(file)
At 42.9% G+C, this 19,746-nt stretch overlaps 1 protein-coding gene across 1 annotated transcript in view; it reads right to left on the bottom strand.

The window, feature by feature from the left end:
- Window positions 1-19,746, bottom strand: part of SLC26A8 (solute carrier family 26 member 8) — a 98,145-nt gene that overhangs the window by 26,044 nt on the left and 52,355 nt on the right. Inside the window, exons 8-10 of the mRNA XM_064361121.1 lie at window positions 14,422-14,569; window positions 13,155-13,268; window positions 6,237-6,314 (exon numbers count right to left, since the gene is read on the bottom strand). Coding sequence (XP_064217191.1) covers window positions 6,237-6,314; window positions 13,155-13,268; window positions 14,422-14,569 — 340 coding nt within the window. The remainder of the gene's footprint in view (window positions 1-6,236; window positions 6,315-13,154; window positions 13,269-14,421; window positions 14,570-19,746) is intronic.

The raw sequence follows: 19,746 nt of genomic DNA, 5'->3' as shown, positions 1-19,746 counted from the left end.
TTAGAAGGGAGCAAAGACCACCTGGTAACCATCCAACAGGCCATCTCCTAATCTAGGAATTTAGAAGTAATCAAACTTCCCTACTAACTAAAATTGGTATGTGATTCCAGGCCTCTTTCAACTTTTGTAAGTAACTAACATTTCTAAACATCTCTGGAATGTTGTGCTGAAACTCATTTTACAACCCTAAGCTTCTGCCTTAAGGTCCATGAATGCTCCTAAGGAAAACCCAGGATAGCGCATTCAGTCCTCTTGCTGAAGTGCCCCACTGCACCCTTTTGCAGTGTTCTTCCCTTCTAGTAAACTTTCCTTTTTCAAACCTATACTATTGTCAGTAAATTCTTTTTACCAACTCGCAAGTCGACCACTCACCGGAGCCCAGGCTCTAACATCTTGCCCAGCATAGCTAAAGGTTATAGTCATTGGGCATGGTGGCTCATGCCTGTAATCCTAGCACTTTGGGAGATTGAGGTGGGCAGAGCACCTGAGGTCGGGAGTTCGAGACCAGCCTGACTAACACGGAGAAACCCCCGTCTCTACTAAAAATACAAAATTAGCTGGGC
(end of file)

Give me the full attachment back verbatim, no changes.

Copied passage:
At 42.9% G+C, this 19,746-nt stretch overlaps 1 protein-coding gene across 1 annotated transcript in view; it reads right to left on the bottom strand.

The window, feature by feature from the left end:
- Window positions 1-19,746, bottom strand: part of SLC26A8 (solute carrier family 26 member 8) — a 98,145-nt gene that overhangs the window by 26,044 nt on the left and 52,355 nt on the right. Inside the window, exons 8-10 of the mRNA XM_064361121.1 lie at window positions 14,422-14,569; window positions 13,155-13,268; window positions 6,237-6,314 (exon numbers count right to left, since the gene is read on the bottom strand). Coding sequence (XP_064217191.1) covers window positions 6,237-6,314; window positions 13,155-13,268; window positions 14,422-14,569 — 340 coding nt within the window. The remainder of the gene's footprint in view (window positions 1-6,236; window positions 6,315-13,154; window positions 13,269-14,421; window positions 14,570-19,746) is intronic.

The raw sequence follows: 19,746 nt of genomic DNA, 5'->3' as shown, positions 1-19,746 counted from the left end.
TTAGAAGGGAGCAAAGACCACCTGGTAACCATCCAACAGGCCATCTCCTAATCTAGGAATTTAGAAGTAATCAAACTTCCCTACTAACTAAAATTGGTATGTGATTCCAGGCCTCTTTCAACTTTTGTAAGTAACTAACATTTCTAAACATCTCTGGAATGTTGTGCTGAAACTCATTTTACAACCCTAAGCTTCTGCCTTAAGGTCCATGAATGCTCCTAAGGAAAACCCAGGATAGCGCATTCAGTCCTCTTGCTGAAGTGCCCCACTGCACCCTTTTGCAGTGTTCTTCCCTTCTAGTAAACTTTCCTTTTTCAAACCTATACTATTGTCAGTAAATTCTTTTTACCAACTCGCAAGTCGACCACTCACCGGAGCCCAGGCTCTAACATCTTGCCCAGCATAGCTAAAGGTTATAGTCATTGGGCATGGTGGCTCATGCCTGTAATCCTAGCACTTTGGGAGATTGAGGTGGGCAGAGCACCTGAGGTCGGGAGTTCGAGACCAGCCTGACTAACACGGAGAAACCCCCGTCTCTACTAAAAATACAAAATTAGCTGGGC